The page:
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The evolution of NS and its relevance to Singapore

ns50-2

14 Mar The evolution of NS and its relevance to Singapore

By Nicholas Fang

Today marks the 50th anniversary of the day National Service (NS) was introduced in post-independence Singapore. On March 14, 1967, Parliament passed the National Service (Amendment) Bill after then-Defence Minister Goh Keng Swee moved it for a second reading.

It marked the beginning of a mission to build a credible defence force based on the conscription of male youths, as a key pillar of our young country’s nation-building journey.

Along with the broader Singapore Armed Forces (SAF), NS has undergone many changes since its inception, in tandem with the growing and evolving population and society.

One of the most recent efforts in the never-ending process of ensuring that NS remains relevant and ready to meet current and future challenges was the launch of the Committee to Strengthen National Service (CSNS) in 2013.

Comprising two working groups and a steering committee helmed by Defence Minister Ng Eng Hen, CSNS brought together individuals from diverse walks of life and backgrounds to ensure a robust examination of the changing demands on NS.

After a year of work which included numerous consultations and studies of NS policies past and present, as well as discussions on how the NS system could be strengthened to better serve Singapore and Singaporeans in the future, the end result was a report comprising 30 recommendations of changes to the NS system.

This review was unprecedented in the history of NS, and all its recommendations were accepted by the Government. Some, such as the NS Mark accreditation scheme which recognises organisations that support NS through its policies and human resource practices, have already taken effect and are having an impact in building broader support for NS.

Others, such as the option for pre-enlistees to indicate which vocations they are interested in joining when they enlist for NS, which was implemented late last year, have also generated much interest.

This move to encourage full-time national servicemen to take ownership of their roles and responsibilities could go a long way to make the NS experience a more fulfilling one for future generations of servicemen.

As we build towards NS100, there will be a need for continued evolution and adaptation, especially given the changing threat environment facing the world and Singapore.

Rising threats of extremist terrorism and cyber attacks, among others, will pose challenges for our national defence infrastructure in the future.

The new cyber command announced in Parliament earlier this month is one example of how the Defence Ministry is preparing to meet these challenges and tap the operationally ready national servicemen (NSmen) to play a key role.

But as we continue the transition which has seen Singapore’s military move from first generation to third, and now with an eye on the “Next Generation SAF”, there are other considerations to keep in mind.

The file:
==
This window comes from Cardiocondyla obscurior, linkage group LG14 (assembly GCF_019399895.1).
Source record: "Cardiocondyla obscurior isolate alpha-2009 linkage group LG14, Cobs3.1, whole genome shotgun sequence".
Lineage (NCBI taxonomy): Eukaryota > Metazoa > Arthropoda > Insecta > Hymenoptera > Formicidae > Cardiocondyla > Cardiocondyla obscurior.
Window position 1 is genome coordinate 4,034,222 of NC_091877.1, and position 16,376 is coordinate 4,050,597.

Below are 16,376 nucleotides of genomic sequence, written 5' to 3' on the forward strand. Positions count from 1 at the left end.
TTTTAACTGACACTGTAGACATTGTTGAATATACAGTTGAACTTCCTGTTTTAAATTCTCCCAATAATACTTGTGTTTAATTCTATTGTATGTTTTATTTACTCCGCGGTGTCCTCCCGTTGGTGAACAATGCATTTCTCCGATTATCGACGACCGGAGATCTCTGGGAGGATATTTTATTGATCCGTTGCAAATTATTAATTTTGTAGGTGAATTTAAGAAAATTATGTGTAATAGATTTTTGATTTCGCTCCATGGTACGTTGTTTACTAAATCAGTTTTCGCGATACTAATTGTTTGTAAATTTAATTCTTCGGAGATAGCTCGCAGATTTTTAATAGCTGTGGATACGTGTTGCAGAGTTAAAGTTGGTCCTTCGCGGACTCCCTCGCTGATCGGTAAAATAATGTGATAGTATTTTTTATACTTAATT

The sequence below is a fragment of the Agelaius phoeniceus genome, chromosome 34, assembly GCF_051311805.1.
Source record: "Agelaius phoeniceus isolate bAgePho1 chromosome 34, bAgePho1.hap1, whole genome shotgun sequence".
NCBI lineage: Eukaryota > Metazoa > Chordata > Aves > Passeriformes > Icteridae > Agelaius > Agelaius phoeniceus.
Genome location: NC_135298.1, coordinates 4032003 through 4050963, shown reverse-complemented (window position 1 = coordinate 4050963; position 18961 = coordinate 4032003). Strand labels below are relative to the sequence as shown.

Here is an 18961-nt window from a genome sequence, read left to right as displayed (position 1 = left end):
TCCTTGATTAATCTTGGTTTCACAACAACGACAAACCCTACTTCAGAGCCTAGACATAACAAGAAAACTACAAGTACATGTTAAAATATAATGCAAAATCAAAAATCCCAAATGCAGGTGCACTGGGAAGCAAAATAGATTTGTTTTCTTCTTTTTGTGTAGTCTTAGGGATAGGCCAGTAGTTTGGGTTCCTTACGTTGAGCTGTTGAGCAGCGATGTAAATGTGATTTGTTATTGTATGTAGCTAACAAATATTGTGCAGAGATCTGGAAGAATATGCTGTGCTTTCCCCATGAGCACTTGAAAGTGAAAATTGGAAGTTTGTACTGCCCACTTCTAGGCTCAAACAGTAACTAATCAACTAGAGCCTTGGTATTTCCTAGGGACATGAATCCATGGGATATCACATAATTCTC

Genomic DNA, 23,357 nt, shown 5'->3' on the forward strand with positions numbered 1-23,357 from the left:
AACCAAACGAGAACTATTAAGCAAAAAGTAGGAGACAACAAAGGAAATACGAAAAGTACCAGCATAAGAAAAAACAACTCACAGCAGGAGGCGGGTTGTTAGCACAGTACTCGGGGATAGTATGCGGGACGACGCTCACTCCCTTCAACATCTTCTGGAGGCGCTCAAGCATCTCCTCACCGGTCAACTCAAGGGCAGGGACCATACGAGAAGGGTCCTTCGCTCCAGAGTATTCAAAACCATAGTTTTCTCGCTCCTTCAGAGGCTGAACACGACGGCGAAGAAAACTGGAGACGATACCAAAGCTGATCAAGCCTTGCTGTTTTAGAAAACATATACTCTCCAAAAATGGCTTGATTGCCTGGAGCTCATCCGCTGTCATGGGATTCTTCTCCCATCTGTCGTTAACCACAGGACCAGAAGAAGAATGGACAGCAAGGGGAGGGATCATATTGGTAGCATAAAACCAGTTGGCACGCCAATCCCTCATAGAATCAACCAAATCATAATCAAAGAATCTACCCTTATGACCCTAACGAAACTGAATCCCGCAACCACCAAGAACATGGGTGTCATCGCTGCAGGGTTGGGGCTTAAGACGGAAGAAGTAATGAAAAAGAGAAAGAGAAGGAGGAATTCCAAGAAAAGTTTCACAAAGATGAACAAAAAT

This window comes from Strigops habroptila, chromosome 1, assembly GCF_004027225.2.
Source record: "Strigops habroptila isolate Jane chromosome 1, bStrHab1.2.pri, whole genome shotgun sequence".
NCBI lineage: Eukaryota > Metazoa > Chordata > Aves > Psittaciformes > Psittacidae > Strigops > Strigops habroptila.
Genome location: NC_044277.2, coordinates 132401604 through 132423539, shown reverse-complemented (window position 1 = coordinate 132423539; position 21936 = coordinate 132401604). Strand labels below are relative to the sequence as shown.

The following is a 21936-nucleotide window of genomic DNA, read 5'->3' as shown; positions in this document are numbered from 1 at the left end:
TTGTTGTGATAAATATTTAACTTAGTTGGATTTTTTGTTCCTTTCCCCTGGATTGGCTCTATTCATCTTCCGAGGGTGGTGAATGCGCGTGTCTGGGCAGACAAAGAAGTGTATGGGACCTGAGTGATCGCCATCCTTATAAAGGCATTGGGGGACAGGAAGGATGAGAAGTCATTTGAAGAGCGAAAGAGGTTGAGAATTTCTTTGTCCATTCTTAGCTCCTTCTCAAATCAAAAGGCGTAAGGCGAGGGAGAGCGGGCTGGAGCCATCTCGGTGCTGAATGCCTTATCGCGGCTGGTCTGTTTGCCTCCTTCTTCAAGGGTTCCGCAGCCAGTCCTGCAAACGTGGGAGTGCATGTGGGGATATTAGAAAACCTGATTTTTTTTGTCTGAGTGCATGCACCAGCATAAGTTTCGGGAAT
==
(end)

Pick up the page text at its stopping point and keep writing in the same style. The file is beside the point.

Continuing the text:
First, there could be pressures to shape the NS experience in line with the desires of future generations.

This will build on the good work done by the CSNS, but also runs the risk of allowing a critical institution to be shaped by popular forces, which may not always be in line with broader national interests such as security and stability.

Military action, especially in times of real conflict, is difficult and oftentimes dangerous work. It requires trained men and women to stand in harm’s way and to defend their land with their lives, if necessary, against aggressors.

Physical and mental fitness, technical and tactical skills, and the conviction and confidence to stand up to clear and present danger are traits that can only be honed under tough and challenging conditions, and the NS experience must reflect that.

At the same time, the realities of modern life, the pressures and demands of the future economy and family life are all factors that weigh on our NSmen.

The NS of the future needs to balance these and ensure that, for example, the periodic In-Camp Trainings do not become unbearable burdens for those trying to manage family and work commitments.

But it is also worth remembering that there are benefits to be derived from the NS experience.

Many young men and women who have gone through the rigours of two (or two-and-a-half) compulsory years in uniform, myself included, would have learnt something about enduring hardship, or at the very least some level of discomfort.

Knowing that things may not always go the way you like, but also learning that it is possible to overcome this, creates the perfect conditions to acquire the elusive trait of resilience that is so highly prized in the fast-changing and disruptive environment we are already facing today.

We also learn to live away from home, with others who may be total strangers, in environments not of our own choosing.

When viewed in this light, NS can be the training ground for the kind of Singaporean who will be able to face an uncertain future with quiet confidence and self-belief, which will continue to stand Singapore in good stead in the years to come.

ABOUT THE AUTHOR:

Nicholas Fang is the executive director of the Singapore Institute of International Affairs, and a member of the Support for NS working group of the Committee to Strengthen National Service. He also serves as a Major (NS) on the Reservist on Voluntary Extended Reserve Service scheme. This commentary was published in TODAY on 14 March 2017.

Photo Credit: Singapore Army, Singapore Armed Forces